While a Game Boy Advance version of a console licensed game on paper may seem like a recipe for an awful experience, Dark Alliance on the GBA is anything but. This fast-moving isometric action-RPG retains nearly all of the addictive dungeon crawling and loot-acquiring of its console big brother. It may not look the prettiest, but its portability and low price (you can score a cart for under $10 online) make this an excellent addition to any D&D lover’s GBA collection.
Despite its anime-style visuals and Dragon Quest-esque first person combat, the Etrian Odyssey games capture a large part of what makes D&D great- mapping. While requiring the player to draw their own dungeon maps on the (3)DS touch screen may seem like a strange “feature,” it’s actually quite involving, rewarding, and harkens back to one of the most personal and demanding aspects of tabletop roleplaying. Etrian Odyssey was the series that brought the first person dungeon crawler back to the mainstream in Japan, and remains the pinnacle of the genre today.
FUN FACT: Etrian Odyssey series composer Yuzo Koshiro also composed the Sega CD
version of Advanced Dungeons & Dragons: Eye of the Beholder!
Orcs & Elves (DS, 2007)
For a DS port of a mobile game, Orcs & Elves is much better than you might expect. This
shouldn’t be surprising though- O&E was developed by legendary programmer John Carmack and Wolfenstein 3D / DOOM / Quake creators id Software. This straightforward, but solid and entertaining first-person dungeon crawler may not have the cutting edge visuals that id is known for, but makes up for it with solid turn-based combat, excellent level design, and some wry humor (thanks to your talking staff companion). Orcs & Elves is both a reverent homage to D&D PC classics such as Eye of the Beholder and a great DS RPG from an unlikely source.
FUN FACT: During the early days of id Software, the team played a D&D campaign together. There was an ultra-powerful weapon in their game- the name? “Daikatana.”
Fighting Fantasy: The Warlock of Firetop Mountain (DS, 2009)
Based off of the long-running Fighting Fantasy roleplaying book series (which were essentially singleplayer D&D modules in novel form), Warlock of Firetop Mountain is a first-person RPG with a visual style that fans of mid-to-late-90s PC RPGs will recognize. The combat is action, rather than turn based, so this is pretty much as close to an Elder Scrolls game on DS as you’re going to get. Unfortunately, the character animation is so limited by the hardware that every battle becomes a twitchy and awkward affair. But for those with the patience for it, The Warlock of Firetop Mountain offers an experience completely unique to the platform.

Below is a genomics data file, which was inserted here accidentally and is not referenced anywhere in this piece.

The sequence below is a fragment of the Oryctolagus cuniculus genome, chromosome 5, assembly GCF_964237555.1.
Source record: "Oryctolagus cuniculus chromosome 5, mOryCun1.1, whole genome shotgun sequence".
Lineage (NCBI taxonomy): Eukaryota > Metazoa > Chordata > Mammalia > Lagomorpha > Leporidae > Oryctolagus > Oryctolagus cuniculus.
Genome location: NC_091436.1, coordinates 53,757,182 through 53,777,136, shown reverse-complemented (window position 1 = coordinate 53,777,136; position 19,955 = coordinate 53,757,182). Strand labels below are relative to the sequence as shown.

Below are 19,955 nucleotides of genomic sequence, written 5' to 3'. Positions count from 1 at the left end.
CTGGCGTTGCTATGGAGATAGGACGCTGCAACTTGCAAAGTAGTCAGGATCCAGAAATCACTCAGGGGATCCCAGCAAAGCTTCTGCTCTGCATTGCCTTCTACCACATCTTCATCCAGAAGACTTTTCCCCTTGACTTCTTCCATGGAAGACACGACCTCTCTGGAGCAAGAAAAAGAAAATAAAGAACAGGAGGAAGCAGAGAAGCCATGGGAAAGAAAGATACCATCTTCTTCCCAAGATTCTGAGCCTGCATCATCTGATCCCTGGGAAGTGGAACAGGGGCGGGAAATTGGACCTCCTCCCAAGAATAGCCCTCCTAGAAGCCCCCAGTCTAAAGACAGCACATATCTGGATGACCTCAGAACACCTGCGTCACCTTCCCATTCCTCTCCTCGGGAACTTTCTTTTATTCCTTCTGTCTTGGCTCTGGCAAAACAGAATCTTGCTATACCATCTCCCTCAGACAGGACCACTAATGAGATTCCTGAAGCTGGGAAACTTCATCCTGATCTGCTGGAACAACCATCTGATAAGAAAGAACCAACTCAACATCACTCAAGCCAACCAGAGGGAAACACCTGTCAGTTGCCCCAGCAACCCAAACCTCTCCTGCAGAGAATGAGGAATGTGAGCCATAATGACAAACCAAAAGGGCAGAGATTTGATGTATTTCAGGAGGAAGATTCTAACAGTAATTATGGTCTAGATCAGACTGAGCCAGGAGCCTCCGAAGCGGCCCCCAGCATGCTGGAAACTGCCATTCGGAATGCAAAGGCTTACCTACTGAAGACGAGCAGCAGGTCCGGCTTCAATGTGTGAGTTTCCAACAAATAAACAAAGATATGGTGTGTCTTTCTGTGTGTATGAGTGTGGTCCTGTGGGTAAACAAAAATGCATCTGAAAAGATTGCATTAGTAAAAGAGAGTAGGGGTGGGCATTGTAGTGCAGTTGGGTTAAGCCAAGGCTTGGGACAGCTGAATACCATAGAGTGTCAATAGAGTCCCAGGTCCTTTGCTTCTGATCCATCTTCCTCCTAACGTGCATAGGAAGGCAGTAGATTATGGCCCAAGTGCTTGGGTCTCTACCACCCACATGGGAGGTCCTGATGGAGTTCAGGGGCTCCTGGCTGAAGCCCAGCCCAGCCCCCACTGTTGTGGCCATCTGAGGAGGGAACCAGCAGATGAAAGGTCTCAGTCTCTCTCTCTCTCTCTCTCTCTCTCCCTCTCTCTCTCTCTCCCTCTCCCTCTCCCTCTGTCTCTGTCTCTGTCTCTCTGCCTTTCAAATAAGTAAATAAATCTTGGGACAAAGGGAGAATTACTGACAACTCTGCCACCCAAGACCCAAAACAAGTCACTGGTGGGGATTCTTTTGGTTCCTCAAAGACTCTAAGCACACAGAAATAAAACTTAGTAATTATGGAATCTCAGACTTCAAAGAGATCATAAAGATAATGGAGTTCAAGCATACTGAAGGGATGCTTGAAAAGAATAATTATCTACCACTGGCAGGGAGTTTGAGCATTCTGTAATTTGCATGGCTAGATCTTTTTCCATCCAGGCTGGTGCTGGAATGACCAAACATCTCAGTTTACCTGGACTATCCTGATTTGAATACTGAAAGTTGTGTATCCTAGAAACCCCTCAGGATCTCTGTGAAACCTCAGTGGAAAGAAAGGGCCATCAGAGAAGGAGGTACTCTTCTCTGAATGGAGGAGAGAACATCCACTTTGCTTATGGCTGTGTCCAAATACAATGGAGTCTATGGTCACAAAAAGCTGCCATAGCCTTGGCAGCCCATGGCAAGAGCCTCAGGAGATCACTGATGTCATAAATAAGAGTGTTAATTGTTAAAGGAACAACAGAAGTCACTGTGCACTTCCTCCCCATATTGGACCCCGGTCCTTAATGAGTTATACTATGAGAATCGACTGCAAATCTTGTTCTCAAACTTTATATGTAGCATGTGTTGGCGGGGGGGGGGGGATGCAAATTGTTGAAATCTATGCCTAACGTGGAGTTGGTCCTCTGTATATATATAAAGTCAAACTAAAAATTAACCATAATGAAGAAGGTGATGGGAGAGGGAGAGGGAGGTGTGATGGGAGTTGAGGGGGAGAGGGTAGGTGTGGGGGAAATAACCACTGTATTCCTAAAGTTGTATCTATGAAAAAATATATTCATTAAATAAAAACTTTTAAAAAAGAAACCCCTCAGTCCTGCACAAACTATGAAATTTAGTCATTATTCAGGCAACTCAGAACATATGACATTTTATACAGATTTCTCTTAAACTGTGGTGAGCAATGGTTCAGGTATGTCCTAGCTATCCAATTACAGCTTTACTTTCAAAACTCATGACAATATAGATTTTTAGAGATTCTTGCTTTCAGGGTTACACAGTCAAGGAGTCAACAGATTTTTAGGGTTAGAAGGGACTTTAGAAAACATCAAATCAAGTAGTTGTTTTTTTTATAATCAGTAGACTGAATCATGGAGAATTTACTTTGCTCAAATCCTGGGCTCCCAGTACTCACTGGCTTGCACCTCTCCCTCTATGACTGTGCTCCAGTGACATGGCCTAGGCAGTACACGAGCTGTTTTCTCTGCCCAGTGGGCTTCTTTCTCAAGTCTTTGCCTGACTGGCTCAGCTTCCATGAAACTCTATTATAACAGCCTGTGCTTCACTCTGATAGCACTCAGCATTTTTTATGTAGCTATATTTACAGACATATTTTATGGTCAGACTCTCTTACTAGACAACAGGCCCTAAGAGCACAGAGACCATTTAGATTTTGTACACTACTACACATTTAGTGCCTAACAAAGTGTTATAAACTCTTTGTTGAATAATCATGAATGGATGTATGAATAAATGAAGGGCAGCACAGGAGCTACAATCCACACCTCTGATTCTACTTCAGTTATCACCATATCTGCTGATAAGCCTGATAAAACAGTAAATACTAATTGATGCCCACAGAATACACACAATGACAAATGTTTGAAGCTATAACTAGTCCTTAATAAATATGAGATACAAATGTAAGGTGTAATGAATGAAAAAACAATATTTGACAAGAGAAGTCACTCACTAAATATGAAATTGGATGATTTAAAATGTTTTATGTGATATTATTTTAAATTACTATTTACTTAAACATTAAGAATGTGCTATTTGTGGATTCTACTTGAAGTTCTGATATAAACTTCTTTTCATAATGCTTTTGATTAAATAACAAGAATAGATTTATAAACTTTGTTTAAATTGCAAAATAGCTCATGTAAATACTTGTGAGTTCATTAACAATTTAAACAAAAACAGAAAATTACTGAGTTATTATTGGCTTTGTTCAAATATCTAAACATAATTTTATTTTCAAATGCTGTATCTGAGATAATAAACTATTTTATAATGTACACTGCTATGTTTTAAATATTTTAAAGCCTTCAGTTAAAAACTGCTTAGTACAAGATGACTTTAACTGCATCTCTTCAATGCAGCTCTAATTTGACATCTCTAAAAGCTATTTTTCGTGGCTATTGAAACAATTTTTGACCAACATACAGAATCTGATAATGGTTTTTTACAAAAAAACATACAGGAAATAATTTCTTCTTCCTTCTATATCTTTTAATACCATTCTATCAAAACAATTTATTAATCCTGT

FUN FACT: Co-creator of the Fighting Fantasy series Ian Livingstone was president and CEO of Eidos Interactive until the Square Enix buyout, at which point he was promoted to “Life President of Eidos!”
Crimson Shroud (3DS eShop, 2012)
Crimson Shroud is, without a doubt, the best way to get your D&D fix on a Nintendo system. Created by the brilliant Yasumi Matsuno, this bitesized RPG offers everything you love about tabletop roleplaying, from dice rolls to figurines to text that feels it came straight from the Dungeon Master’s Guide. Check out our review in this issue (Issue 2 of Fun Factor -ed) for more reasons why this eShop release is a must-buy for D&D-loving 3DS owners.
D & D, Next?
So what’s next for D20 rolling Nintendo fans (other than Chronicles of Mystara)? Crimson
Shroud proved that tabletop-style RPGs could work (and find an audience) on the 3DS – it would be great to see more games in its style. More exciting though, are the possibilities the Wii U holds for the genre.
A Penny Arcade comic basically laid out the obvious: you have your player characters looking at the TV screen using either Wii Remotes or Classic Controllers and the player with the GamePad acts as the Dungeon Master. Boom.
There are a ton of ways this could go, gameplay-wise… It could be a slow, methodical
experience, filled with plenty of stats and dice rolling ala Crimson Shroud, or it could be a
straight hack-and-slash, like Baldur’s Gate: Dark Alliance. Either of these approaches would work, as would a gameplay style somewhere between these two extremes. The Wii U looks to be a great platform for a console D&D experience- let’s hope that developers take advantage of its potential…